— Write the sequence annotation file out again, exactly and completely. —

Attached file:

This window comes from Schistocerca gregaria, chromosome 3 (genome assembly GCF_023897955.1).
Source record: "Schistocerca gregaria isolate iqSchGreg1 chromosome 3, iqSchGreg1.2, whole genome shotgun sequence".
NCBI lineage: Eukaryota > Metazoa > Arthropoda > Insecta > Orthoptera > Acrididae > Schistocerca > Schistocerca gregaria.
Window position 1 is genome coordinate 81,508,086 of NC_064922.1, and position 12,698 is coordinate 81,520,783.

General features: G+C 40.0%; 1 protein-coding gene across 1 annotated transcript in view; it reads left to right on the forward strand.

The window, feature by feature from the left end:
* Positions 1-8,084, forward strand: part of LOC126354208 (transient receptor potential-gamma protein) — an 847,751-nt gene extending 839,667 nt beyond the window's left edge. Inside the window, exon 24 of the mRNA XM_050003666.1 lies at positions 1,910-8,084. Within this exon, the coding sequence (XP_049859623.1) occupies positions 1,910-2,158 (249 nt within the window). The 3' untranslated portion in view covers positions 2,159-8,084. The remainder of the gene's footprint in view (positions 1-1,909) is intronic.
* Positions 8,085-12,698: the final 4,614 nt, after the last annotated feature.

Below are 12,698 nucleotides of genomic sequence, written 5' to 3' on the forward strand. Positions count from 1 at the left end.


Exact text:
This window comes from Schistocerca gregaria, chromosome 3 (genome assembly GCF_023897955.1).
Source record: "Schistocerca gregaria isolate iqSchGreg1 chromosome 3, iqSchGreg1.2, whole genome shotgun sequence".
NCBI lineage: Eukaryota > Metazoa > Arthropoda > Insecta > Orthoptera > Acrididae > Schistocerca > Schistocerca gregaria.
Window position 1 is genome coordinate 81,508,086 of NC_064922.1, and position 12,698 is coordinate 81,520,783.

General features: G+C 40.0%; 1 protein-coding gene across 1 annotated transcript in view; it reads left to right on the forward strand.

The window, feature by feature from the left end:
* Positions 1-8,084, forward strand: part of LOC126354208 (transient receptor potential-gamma protein) — an 847,751-nt gene extending 839,667 nt beyond the window's left edge. Inside the window, exon 24 of the mRNA XM_050003666.1 lies at positions 1,910-8,084. Within this exon, the coding sequence (XP_049859623.1) occupies positions 1,910-2,158 (249 nt within the window). The 3' untranslated portion in view covers positions 2,159-8,084. The remainder of the gene's footprint in view (positions 1-1,909) is intronic.
* Positions 8,085-12,698: the final 4,614 nt, after the last annotated feature.

Below are 12,698 nucleotides of genomic sequence, written 5' to 3' on the forward strand. Positions count from 1 at the left end.